But again, Dr. Duke feels strongly that whole plants contain morehealing potential than isolated extracts, and can't see why elderberrywine, jams, jellies and preserves wouldn't ward off influenza just aswell—or even better. The berries of European elderberry are delicious,and very suited to preserves and wine making. And it's VERY easy togrow. In fact, elders are beyond easy—most types spread aggressivelyand need to be controlled with deep edging or given a place where theycan freely roam.
The scientific name of the European black elderberry is Sambucus nigra;Sambucus for elderberry, nigra for black, referring to the deep darkreddish-purple color of the ripe berries. You can buy live plants orpropagate cuttings from somebody else's in the Spring. The shrubsproduce the most berries when they can cross-pollinate, so plant twodifferent varieties if you can. The more plants, the more pollination,the more berries. And the more plants to keep under control—but it maybe worth the maintenance: In European tradition, elder was known as"Nature's medicine chest."
A highly ornamental variety called "Black Beauty" that was introducedlast year is better behaved than most—topping out at eight to twelvefeet, depending on who you believe. (Prune ALL elders back hard in thewinter to keep them manageable and full.) Instead of the regular green,BB's leaves are a deep purple—like "Purple Ruffles" basil—the pinkflowers are said to be huge (and lemon-scented!), the berries arerecommended for wine making, and it should grow well almost everywhere.(Zone 4 all the way to 7 or 9, again, depending on…) We'll post linksto more "Black Beauty" info at the website. And there's no reason tobelieve that the fruits of the AMERICAN elderberry (S. Canadensis)aren't as useful; and several ornamental varieties of this nativespecies are available as well.
Oh—and never forget that frequent hand-washing is also a great way tododge the flu—especially once we enter the season when the virus isactively spreading.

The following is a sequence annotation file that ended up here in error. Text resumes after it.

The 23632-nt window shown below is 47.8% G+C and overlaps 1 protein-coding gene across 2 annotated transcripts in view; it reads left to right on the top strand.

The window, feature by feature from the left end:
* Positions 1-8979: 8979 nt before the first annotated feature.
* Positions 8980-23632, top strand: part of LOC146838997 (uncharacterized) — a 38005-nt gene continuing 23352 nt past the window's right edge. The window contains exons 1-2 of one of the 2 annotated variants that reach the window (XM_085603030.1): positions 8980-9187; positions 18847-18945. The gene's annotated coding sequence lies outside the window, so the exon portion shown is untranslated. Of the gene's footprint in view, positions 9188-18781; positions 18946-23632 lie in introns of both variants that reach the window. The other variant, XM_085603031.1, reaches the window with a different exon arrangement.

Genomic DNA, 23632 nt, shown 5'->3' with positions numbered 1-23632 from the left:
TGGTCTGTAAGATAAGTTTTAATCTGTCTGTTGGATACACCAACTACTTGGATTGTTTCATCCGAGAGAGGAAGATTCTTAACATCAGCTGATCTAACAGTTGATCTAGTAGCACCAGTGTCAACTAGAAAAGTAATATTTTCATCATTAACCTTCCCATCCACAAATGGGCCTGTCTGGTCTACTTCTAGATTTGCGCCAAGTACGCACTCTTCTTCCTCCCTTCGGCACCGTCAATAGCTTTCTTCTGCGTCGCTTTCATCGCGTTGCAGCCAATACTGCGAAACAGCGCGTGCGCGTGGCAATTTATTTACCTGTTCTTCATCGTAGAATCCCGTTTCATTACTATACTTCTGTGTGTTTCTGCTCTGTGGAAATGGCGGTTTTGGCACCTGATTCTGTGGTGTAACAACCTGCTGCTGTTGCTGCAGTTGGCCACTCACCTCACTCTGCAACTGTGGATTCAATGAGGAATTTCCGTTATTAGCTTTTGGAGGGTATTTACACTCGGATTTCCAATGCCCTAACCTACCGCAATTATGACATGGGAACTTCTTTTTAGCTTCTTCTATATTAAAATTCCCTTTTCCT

More info about the "Black Beauty" variety of European blackelderberry:
Dr. Jim Duke's (Partial!) List of Naturally Occurring
Flu-Fighting Phytochemicals in Elderberry
Analgesics (pain relievers): caffeic acid; chlorogenic acid;ethyl-salicylate;
ferulic acid; menthol; myrcene; quercetin; ursolic acid.
Antibronchitics (relieve throat inflammation): menthol; linalool
Anti-inflammatories: (relieve swelling and inflammation, like aspirin,Advil, Naproxen, etc): alpha-amyrin; betulin; betulinic acid; caffeicacid; chlorogenic acid; cycloartenol; ferulic acid; hyperoside;kaempferol; lupeol; menthol; n-hentriacontane; oleanolic acid;quercetin; rutin; ursolic-acid.
Antitussive (cough suppressant): terpinen-4-ol
Antiviral: betulin; betulinic acid; caffeic acid; chlorogenic acid;cyanin; ferulic acid;
hyperoside; kaempferol; limonene; linalool; lupeol; oleanolic acid;quercetin; rutin; ursolic acid
Expectorants (loosen phlegm): astragalin; limonene; linalool; menthol
Immunostimulants (boost the immune system): astragalin; benzaldehyde;caffeic acid; chlorogenic acid; ferulic acid
For more information:
Here's the link to that (somewhat schizophrenic) story about Sambucolat Web MD:
(Note: Both Dr. Duke and myself disagree strongly with the dismissiveway the whole fruit is referred to in this article, and with Dr. AndyWeil's endorsement of prescription anti-viral drugs, which have neverseemed to function better than placebos, at least in the research I'veseen. (Interestingly enough, this may be the first time I've everdisagreed with Dr. Weil; I've taken his clinical course in botany atColumbia University and consider him one of the finest doctors inAmerica.)
And here's the official Sambucol page at Nature's Way:
You Bet Your Garden ©2004 Mike McGrath